Interestingly, Gavi is undaunted by this shocking graft in Nigeria’s health sector as it included Nigeria in its recently announced typhoid conjugate vaccine coverage. Nigeria’s Dr. Okonjo-Iweala who chairs the Gavi board, while making the announcement, emphasised that the vaccine could be a lifesaver for millions of children with no access to clean water and sanitation. There was indeed no better person to bring this message closer home than Dr. Ngozi Okonjo-Iweala, the former World Bank MD and Nigeria’s two-time minister of finance, who lost a cousin to the disease and almost lost her son too. The disease which is caused by ingesting contaminated food and water killed over 128,000 people in 2016 and infected over 12 million others.

Surprisingly, before joining the board of GAVI Alliance, Dr. Okonjo-Iweala had been at the forefront of advocating a better and more stable life for women and children. Under the G-WIN project, a project she midwifed into reality, the Ministry of Health allocated resources to recruit and/or train additional doctors to perform the surgery necessary for correcting fistulas. When she is not seen making efforts at easing access to healthcare, she is advocating financial inclusion for women because as a development economist, she emphasises that access to quality healthcare is multi-dimensional. She once said, “We should always remember that any talk of women’s empowerment must necessarily include girls’ empowerment. As we all know, inequalities tend to reproduce across generations. We need to do everything we can to break this cycle of inequality. We need mentors and role models. We need to ensure that young women have the opportunity to shape their own future, and to aspire to be the best they can in any field they choose.”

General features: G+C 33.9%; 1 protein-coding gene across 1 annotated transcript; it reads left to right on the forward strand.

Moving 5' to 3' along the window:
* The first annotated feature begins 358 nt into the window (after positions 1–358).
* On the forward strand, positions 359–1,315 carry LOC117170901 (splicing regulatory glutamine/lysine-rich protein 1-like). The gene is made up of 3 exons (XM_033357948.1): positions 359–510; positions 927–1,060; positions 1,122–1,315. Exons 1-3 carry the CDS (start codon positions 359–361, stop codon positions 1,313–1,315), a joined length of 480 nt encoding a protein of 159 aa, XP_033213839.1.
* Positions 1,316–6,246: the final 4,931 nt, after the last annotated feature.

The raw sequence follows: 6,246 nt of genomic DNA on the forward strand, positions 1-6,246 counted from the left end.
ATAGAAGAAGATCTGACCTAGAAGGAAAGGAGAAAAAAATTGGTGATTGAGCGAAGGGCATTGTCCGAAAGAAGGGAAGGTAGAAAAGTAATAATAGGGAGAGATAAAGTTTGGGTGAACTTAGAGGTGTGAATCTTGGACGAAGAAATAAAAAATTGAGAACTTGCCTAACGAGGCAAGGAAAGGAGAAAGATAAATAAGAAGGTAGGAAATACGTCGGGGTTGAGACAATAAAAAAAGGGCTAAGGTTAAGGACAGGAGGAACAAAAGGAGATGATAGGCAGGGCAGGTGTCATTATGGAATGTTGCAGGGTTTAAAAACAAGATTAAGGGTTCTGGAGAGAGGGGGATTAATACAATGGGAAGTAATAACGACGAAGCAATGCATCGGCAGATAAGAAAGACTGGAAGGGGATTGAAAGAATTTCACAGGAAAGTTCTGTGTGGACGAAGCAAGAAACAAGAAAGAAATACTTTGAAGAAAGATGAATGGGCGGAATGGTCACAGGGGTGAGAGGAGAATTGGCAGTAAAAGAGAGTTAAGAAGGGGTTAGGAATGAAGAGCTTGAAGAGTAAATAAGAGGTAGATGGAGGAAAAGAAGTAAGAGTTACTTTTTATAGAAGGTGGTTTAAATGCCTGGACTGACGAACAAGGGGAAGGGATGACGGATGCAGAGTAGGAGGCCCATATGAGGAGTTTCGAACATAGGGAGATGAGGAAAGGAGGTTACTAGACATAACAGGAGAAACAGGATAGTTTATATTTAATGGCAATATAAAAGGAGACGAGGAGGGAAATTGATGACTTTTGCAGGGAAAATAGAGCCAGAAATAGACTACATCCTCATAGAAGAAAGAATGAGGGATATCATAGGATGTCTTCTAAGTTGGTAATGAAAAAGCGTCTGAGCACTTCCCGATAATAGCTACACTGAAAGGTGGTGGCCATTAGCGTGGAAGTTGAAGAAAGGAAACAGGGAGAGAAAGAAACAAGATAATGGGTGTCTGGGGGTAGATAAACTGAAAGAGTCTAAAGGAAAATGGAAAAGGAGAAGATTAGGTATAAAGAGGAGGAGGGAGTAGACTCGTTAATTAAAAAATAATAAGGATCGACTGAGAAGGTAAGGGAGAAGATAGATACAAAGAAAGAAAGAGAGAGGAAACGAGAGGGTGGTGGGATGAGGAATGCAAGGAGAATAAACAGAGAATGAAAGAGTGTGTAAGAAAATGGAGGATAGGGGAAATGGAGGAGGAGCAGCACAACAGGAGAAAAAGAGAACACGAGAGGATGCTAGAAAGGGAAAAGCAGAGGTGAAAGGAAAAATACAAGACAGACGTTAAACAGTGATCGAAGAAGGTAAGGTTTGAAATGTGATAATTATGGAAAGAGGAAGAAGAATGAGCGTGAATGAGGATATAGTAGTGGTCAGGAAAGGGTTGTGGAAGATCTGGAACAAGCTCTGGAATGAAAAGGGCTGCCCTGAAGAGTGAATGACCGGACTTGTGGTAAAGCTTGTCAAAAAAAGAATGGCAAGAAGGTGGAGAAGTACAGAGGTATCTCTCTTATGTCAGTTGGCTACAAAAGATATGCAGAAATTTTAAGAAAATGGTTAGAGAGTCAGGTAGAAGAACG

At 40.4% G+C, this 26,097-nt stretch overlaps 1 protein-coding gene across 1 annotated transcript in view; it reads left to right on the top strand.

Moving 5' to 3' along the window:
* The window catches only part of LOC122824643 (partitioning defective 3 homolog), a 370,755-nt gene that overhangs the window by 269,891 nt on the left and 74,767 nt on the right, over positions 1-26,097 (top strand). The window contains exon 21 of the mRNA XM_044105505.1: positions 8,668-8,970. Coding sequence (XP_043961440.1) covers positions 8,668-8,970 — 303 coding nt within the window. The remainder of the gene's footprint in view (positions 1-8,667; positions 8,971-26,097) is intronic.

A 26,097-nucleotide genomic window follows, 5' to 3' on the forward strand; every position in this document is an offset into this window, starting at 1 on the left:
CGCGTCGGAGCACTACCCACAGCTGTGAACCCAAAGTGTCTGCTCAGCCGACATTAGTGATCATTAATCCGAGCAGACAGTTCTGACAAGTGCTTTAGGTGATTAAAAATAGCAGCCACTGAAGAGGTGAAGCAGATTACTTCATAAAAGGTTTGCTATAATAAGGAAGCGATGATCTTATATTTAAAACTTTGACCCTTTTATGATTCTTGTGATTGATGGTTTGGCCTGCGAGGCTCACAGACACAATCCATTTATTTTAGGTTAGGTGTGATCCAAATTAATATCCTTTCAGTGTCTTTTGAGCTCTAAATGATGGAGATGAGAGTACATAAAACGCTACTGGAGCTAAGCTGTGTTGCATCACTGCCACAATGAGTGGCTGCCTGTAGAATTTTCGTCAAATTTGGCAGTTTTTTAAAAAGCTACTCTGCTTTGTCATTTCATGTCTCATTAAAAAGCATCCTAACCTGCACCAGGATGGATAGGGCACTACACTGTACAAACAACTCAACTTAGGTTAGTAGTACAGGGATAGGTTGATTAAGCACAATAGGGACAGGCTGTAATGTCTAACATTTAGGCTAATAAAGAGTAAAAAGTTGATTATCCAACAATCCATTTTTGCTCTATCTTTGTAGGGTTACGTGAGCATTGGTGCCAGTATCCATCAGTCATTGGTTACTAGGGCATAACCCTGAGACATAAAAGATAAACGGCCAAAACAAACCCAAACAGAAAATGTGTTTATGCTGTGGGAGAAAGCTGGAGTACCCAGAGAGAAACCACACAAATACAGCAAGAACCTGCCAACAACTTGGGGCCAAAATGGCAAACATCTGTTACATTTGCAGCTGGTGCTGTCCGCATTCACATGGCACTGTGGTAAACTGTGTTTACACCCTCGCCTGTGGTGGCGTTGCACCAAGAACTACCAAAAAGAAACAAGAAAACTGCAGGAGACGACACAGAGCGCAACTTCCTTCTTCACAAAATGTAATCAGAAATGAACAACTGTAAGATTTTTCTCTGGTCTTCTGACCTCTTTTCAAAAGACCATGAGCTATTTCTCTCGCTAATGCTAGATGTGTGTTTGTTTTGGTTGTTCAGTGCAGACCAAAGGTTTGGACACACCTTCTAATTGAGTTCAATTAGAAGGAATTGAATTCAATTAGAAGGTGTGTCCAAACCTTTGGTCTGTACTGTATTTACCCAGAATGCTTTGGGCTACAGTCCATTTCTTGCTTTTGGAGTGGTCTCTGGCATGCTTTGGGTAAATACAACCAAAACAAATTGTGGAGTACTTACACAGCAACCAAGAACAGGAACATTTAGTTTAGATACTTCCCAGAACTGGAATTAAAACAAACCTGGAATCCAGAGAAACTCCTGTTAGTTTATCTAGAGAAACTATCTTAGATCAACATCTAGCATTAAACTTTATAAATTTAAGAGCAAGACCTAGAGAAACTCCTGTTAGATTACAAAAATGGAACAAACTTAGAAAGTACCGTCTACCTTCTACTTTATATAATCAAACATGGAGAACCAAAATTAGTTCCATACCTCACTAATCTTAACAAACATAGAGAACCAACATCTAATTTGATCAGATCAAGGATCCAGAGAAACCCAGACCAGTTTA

Studies have confirmed that a woman who is empowered is more likely to raise a healthy child than her counterpart who is not. While we continue to push for greater budgetary allocation to the health sector, we should also push for financial inclusion for women and girls, for an empowered woman would be able to access better healthcare, and secure the future of her children. Borrowing a leaf from Dr. Okonjo-Iweala’s submission in her foreword to Because I am a girl, ‘Investing in girls is undoubtedly the right thing to do. It is also the smart thing to do’ if you care about women empowerment.

What is the Nigerian government doing to curb this continued manslaughter of dreams and resources? This is difficult to answer with the constant low-budgetary allocations to the health sector and the regular labour disputes with health workers. The Federal government must strengthen the health system through proper funding and monitoring of allocated funds. Also, the Ministry of Health should flag a campaign to gather high-quality data relating to maternal mortality in order to respond to the needs and priorities of women and girls. But these measures will yield little results if we allow women who have the capacity to be as great as Dr. Ngozi Okonjo-Iweala and Oby Ezekwesili to continue to die at the hands of insensate doctors. The Nigerian Medical Association should, therefore, be alive to its responsibility. The negative precedence of barking and biting only when its members are owed salaries must stop. This revered association must look into its own soul and rid itself of its own excesses in form of negligent doctors who put women and children at risk. There is no better time to act than now.

Adele Adeniji is a public affairs analyst and writes from Port Harcourt